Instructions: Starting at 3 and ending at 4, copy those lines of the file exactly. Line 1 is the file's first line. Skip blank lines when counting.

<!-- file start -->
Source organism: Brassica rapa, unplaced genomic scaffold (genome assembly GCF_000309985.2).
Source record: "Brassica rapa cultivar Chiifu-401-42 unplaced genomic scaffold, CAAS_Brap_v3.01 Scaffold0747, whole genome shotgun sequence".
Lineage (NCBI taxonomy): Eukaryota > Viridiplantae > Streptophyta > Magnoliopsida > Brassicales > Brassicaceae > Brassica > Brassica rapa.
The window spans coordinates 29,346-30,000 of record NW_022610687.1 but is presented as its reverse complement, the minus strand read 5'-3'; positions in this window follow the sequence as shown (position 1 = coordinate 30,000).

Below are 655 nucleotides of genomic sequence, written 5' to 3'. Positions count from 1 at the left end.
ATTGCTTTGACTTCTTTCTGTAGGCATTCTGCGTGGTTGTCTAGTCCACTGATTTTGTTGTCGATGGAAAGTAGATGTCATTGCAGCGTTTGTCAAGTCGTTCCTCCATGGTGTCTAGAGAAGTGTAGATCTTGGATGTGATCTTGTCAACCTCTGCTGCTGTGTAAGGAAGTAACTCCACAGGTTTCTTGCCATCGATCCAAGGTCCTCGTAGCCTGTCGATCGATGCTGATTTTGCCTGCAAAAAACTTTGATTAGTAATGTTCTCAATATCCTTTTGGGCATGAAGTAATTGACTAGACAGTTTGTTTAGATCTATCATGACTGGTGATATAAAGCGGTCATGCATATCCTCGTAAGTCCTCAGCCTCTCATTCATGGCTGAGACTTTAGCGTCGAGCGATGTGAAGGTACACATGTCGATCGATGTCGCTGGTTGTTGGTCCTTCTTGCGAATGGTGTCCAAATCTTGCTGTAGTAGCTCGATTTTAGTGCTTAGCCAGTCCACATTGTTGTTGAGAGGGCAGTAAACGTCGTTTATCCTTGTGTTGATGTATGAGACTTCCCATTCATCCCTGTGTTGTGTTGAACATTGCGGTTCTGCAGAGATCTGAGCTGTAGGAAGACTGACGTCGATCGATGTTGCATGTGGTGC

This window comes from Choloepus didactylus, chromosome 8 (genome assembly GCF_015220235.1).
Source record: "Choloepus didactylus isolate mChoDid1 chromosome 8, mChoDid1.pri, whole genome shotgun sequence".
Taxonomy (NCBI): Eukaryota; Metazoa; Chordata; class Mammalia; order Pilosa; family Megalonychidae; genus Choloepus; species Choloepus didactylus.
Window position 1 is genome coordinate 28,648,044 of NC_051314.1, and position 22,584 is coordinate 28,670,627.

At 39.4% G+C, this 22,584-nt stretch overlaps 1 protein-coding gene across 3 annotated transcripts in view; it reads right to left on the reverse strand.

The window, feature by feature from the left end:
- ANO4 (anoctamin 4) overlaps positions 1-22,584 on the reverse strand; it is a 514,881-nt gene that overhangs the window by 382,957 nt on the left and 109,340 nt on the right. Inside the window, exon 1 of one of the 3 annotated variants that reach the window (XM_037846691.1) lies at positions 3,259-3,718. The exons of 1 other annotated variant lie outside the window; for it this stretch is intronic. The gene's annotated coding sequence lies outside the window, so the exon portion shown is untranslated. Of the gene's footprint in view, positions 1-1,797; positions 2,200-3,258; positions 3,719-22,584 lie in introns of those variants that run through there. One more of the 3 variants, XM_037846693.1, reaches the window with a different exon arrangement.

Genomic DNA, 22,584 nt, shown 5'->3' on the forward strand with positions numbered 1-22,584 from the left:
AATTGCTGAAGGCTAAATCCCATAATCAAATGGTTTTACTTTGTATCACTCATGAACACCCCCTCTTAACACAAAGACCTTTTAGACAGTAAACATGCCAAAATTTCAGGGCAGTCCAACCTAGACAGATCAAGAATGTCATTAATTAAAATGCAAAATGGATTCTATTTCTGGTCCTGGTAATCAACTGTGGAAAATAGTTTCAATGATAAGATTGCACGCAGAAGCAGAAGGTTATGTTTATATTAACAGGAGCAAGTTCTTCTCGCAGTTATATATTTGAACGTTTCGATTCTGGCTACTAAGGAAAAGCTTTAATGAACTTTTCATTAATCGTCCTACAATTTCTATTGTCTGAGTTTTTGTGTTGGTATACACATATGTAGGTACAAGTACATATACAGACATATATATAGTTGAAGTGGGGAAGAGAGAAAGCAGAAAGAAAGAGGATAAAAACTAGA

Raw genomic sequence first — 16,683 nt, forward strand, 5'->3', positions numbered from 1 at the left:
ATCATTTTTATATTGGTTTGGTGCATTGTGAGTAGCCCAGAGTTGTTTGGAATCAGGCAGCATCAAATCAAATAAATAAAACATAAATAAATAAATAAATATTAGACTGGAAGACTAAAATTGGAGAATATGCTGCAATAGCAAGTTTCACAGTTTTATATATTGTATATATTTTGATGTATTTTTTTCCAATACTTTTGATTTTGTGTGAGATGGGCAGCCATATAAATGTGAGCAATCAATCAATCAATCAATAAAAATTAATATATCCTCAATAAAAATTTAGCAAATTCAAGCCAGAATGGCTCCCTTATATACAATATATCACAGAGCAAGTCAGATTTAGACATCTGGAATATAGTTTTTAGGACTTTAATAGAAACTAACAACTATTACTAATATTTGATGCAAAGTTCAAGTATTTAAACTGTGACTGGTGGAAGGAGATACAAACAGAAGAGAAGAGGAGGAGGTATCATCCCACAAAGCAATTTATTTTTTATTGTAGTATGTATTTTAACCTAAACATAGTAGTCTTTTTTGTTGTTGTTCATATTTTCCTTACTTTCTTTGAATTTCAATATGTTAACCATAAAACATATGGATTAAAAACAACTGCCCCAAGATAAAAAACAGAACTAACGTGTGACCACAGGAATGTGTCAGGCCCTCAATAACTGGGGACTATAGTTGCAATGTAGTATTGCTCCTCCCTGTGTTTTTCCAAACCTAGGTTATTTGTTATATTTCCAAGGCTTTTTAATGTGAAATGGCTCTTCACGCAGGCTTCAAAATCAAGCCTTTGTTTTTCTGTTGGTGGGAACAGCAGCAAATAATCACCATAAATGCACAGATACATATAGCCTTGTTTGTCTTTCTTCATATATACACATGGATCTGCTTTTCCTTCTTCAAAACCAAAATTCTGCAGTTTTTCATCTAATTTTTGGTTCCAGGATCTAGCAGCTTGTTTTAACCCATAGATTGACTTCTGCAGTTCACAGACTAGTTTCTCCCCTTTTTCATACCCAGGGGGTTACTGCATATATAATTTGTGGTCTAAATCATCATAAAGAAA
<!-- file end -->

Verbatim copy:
Lineage (NCBI taxonomy): Eukaryota > Viridiplantae > Streptophyta > Magnoliopsida > Brassicales > Brassicaceae > Brassica > Brassica rapa.
The window spans coordinates 29,346-30,000 of record NW_022610687.1 but is presented as its reverse complement, the minus strand read 5'-3'; positions in this window follow the sequence as shown (position 1 = coordinate 30,000).